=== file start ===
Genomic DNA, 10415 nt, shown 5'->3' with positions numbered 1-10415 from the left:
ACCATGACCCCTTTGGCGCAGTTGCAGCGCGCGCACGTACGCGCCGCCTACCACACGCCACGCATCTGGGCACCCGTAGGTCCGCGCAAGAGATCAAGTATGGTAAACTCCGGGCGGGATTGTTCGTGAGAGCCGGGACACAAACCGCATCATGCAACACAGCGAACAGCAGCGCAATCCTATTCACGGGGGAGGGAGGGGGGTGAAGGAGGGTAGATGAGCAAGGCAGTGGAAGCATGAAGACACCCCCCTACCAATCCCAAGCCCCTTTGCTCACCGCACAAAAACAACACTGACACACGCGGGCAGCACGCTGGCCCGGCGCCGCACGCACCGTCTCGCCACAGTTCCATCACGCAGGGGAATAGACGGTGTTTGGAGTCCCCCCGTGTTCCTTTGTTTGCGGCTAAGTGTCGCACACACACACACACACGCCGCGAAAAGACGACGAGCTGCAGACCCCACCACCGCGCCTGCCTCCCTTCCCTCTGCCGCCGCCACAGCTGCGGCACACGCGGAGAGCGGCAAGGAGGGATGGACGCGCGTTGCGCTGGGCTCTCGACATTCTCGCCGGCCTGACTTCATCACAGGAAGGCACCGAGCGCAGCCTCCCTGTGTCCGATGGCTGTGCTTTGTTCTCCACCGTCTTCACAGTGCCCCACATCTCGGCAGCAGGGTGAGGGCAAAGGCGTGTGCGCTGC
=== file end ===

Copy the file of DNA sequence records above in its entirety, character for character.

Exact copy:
Genomic DNA, 10415 nt, shown 5'->3' with positions numbered 1-10415 from the left:
ACCATGACCCCTTTGGCGCAGTTGCAGCGCGCGCACGTACGCGCCGCCTACCACACGCCACGCATCTGGGCACCCGTAGGTCCGCGCAAGAGATCAAGTATGGTAAACTCCGGGCGGGATTGTTCGTGAGAGCCGGGACACAAACCGCATCATGCAACACAGCGAACAGCAGCGCAATCCTATTCACGGGGGAGGGAGGGGGGTGAAGGAGGGTAGATGAGCAAGGCAGTGGAAGCATGAAGACACCCCCCTACCAATCCCAAGCCCCTTTGCTCACCGCACAAAAACAACACTGACACACGCGGGCAGCACGCTGGCCCGGCGCCGCACGCACCGTCTCGCCACAGTTCCATCACGCAGGGGAATAGACGGTGTTTGGAGTCCCCCCGTGTTCCTTTGTTTGCGGCTAAGTGTCGCACACACACACACACACGCCGCGAAAAGACGACGAGCTGCAGACCCCACCACCGCGCCTGCCTCCCTTCCCTCTGCCGCCGCCACAGCTGCGGCACACGCGGAGAGCGGCAAGGAGGGATGGACGCGCGTTGCGCTGGGCTCTCGACATTCTCGCCGGCCTGACTTCATCACAGGAAGGCACCGAGCGCAGCCTCCCTGTGTCCGATGGCTGTGCTTTGTTCTCCACCGTCTTCACAGTGCCCCACATCTCGGCAGCAGGGTGAGGGCAAAGGCGTGTGCGCTGC